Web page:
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Indie Schools and IQ

(24 Posts)
BadgerB Wed 26-Sep-12 08:38:07

I know IQ is tendentious, no accurate measure etc. but I'm interested to know approx what the entry standards are for various secondary schools. For instance, Eton, Winchester, Rugby. Am told state grammars have a cut off point at 120 - how does this compare?

meditrina Wed 26-Sep-12 10:11:02

I don't think anyone collects that data, sorry.

DeWe Wed 26-Sep-12 12:22:05

It varied per school totally.

Dm taught at an independent school that had once been big and shrunk down to very small. They had an entrance exam, which all had to take... but all were accepted (although they weren't supposed to admit this). The vast majority of children fell into one of two catagories:
Firstly being children who didn't cope in a large school. They often came for a couple of years, then went back into mainstream when they'd regained confidence.
Secondly being those whose parents wanted them at a selective and they'd failed the entrance exam to the others.

They did do a IQ test on arrival. The lowest I remember being 88. Can't even remember why I knew this, must have been in the staff room (when I had holiday and dm didn't probably) when it was discussed.

BadgerB Wed 26-Sep-12 13:19:57

That's interesting DeWe. The reason I'm asking is DS is at a non-selective prep, on a bursary. We rather thought Winchester would suit him - he's musical, not sporty, and always in the top three in his year (Y4), certainly the top boy, a couple of girls give him a run for his money.. This term there is a new HM who says not Wincoll 'he's not a rocket scientist', and went on to suggest a school noted for its rugger! So we are a bit at sea. There was always a fall back choice in case Wincol didn't work out, but we are wondering if we should go for it anyway

DeWe Wed 26-Sep-12 13:42:16

Well, I would look at what you think best for him, not what the school necessarily says. Listen to them, but don't take it all from them. Sometimes they have a hidden agenda too. grin (was it the heads old school? grin)

My two thoughts are:

In year 5 my teacher said to my dp that I was "top of the form but wouldn't be if there were potential Oxbridge candidates in the form". He said it was nice to be proved wrong on some things when i go a place at Oxford. He was a lovely teacher, really nice, and not given to saying things that were negative. I still keep up with him and he was always thrilled to be told any achievments, but at that point he misjudged my ability.

My other thought if that top of the form doesn't necessarily mean anything. It depends on the other children, so it can even vary from year to year. When I first went to secondary I was 4th in my form. A friend from primary was also 4th in her form. She was thrilled as normally she was about half way down our primary form to me being in the top 2.
Unfortunately for her it turned out to mean that her form was weaker academically. For some reason our form turned out to have most of the top children it. This was clear once they started setting across the yeargroup and our form had between 50-75% of the top set.

Could it be that rather than academically he doesn't think your ds is up for it, that he thinks that Wincoll is science dominated and your ds' strength is elsewhere, which is why he's suggesting another school. At present I would assume the HM didn't know your ds that well (3 weeks?) and fine, look at the other, but don't make your choice until you need to.

BadgerB Wed 26-Sep-12 15:34:18

True - he can only know DS from his file, which he had in front of him at the time. Don't think we will give up on our first choice at this stage, but I would like to hear from any Wincoll parents about the standard (IQ even) required. Setting starts in Y6 and at his present rate of achievement I would expect him to be in the scholarship set - unless they are all so poor his year don't have one! That would be a first for this school though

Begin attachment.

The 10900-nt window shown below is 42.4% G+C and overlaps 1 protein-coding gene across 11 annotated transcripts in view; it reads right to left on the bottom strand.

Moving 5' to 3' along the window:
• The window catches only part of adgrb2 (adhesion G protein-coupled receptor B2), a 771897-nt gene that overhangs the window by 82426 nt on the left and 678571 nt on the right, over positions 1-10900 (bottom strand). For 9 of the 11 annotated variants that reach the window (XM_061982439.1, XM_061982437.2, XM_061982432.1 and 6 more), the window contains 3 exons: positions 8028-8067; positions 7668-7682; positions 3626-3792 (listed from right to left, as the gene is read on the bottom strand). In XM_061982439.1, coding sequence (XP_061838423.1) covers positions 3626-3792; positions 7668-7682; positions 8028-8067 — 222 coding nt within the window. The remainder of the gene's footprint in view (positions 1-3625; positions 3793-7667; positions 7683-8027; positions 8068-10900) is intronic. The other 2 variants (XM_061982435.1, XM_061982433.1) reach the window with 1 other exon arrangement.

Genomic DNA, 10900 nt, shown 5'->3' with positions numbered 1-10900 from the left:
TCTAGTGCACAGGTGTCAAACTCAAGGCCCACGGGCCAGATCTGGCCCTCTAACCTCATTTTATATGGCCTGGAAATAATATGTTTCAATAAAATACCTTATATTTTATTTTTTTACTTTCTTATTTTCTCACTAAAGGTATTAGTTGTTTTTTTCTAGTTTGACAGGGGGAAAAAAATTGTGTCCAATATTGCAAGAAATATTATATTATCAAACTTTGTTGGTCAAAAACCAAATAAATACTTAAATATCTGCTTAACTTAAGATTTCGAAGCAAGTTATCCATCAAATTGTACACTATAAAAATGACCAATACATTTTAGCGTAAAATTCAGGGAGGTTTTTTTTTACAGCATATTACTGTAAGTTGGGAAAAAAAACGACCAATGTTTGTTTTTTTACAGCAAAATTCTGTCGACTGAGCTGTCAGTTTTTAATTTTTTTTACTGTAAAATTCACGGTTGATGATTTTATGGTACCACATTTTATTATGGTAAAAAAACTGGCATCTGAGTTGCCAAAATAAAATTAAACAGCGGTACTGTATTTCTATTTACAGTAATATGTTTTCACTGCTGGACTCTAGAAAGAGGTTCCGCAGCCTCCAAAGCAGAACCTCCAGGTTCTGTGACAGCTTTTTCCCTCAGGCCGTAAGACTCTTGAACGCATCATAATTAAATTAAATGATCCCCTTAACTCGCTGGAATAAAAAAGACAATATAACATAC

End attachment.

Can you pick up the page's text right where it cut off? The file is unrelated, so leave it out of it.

yotty Wed 26-Sep-12 17:04:29

It's a tricky question to answer. My DS sounds very similar to yours. He sat the WinColl pretest last spring. He is a bit dyspraxic so doesn't perform that well in some of the IQ testing. He is also in top 3/4 of a non selective prep when they do normal academic work and not IQ tests. Our head was sure he was suited to WinColl and tried to assure me that he would not be in the bottom sets at WinColl, more likely somewhere in the middle. DS has only been offered a waiting list place, 400 applicants for 130 odd places. Prep head still trying to assure me he will end up at WinColl. I'm not convinced and still have concerns that he will be in the bottom end of his year group, which will be a real shock for him. Not good for the self esteem, but DS still really keen to go.
That being said, there is no harm in having a go at the pretest as long as your head is willing to write him a decent reference.

BadgerB Wed 26-Sep-12 17:20:05

Thanks yotty. Yes, it does sound a similar situation. I hope the HM would write him a decent reference, but since he didn't recommend the school I don't know.
The HM is from the north and suggested schools there. I do agree about the bottom set being a nasty shock - it happened to me when I went from primary to grammar school - took me a long time to work out that I would have to put in some effort!
I hope your DS gets his place,. Do let me know.

happygardening Wed 26-Sep-12 20:46:12

I think I once read somewhere that 2/3 of the boys are in the top 3%. It is very selective and the boys are under considerable pressure do well. The entrance exam is harder than CE in particular the Latin French and maths. The history is very general and the questions quite difficult. The good news is that you're not expected to get all A's in fact most get a mixture of A B C D grades.
I personally wouldn't want my DS to be knocking along the bottom there or even in the bottom 25% because I think it could be very demoralising. You do need to be articulate and a self motivated bevause there are loads of extra curricular activities/opportunities if you DS is prepared to take them but nothing is really compulsory and it is ideal for those who are not mad on team sports or rugby ( there isn't any) and you can be "different" from you friends and follow your own interests. This is a serious school there is no drama on the curriculum only as an extra curricular activity and no music unless you opt to do it instead of doing art DT. Having said this the drama is fantastic at least 4 productions a term and the music legendary with about 30 concerts a term.